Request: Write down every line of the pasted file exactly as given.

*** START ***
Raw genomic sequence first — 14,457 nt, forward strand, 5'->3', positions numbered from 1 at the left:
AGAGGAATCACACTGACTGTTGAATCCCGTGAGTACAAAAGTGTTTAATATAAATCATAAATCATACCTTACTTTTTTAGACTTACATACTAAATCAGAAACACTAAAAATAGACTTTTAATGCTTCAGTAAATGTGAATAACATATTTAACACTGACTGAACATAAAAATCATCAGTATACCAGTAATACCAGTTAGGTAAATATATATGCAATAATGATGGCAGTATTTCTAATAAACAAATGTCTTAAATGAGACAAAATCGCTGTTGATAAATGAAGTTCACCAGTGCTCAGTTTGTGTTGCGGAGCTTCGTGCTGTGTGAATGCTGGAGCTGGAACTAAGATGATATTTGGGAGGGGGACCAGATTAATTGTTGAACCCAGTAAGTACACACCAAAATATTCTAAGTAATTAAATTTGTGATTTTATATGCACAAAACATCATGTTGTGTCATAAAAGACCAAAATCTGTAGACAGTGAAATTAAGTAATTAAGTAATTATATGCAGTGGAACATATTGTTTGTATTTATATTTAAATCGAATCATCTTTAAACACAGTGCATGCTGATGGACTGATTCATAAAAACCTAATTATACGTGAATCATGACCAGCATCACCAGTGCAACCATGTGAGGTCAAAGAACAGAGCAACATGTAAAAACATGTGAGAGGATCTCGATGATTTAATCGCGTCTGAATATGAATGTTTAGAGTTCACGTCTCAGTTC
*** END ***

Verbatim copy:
Raw genomic sequence first — 14,457 nt, forward strand, 5'->3', positions numbered from 1 at the left:
AGAGGAATCACACTGACTGTTGAATCCCGTGAGTACAAAAGTGTTTAATATAAATCATAAATCATACCTTACTTTTTTAGACTTACATACTAAATCAGAAACACTAAAAATAGACTTTTAATGCTTCAGTAAATGTGAATAACATATTTAACACTGACTGAACATAAAAATCATCAGTATACCAGTAATACCAGTTAGGTAAATATATATGCAATAATGATGGCAGTATTTCTAATAAACAAATGTCTTAAATGAGACAAAATCGCTGTTGATAAATGAAGTTCACCAGTGCTCAGTTTGTGTTGCGGAGCTTCGTGCTGTGTGAATGCTGGAGCTGGAACTAAGATGATATTTGGGAGGGGGACCAGATTAATTGTTGAACCCAGTAAGTACACACCAAAATATTCTAAGTAATTAAATTTGTGATTTTATATGCACAAAACATCATGTTGTGTCATAAAAGACCAAAATCTGTAGACAGTGAAATTAAGTAATTAAGTAATTATATGCAGTGGAACATATTGTTTGTATTTATATTTAAATCGAATCATCTTTAAACACAGTGCATGCTGATGGACTGATTCATAAAAACCTAATTATACGTGAATCATGACCAGCATCACCAGTGCAACCATGTGAGGTCAAAGAACAGAGCAACATGTAAAAACATGTGAGAGGATCTCGATGATTTAATCGCGTCTGAATATGAATGTTTAGAGTTCACGTCTCAGTTC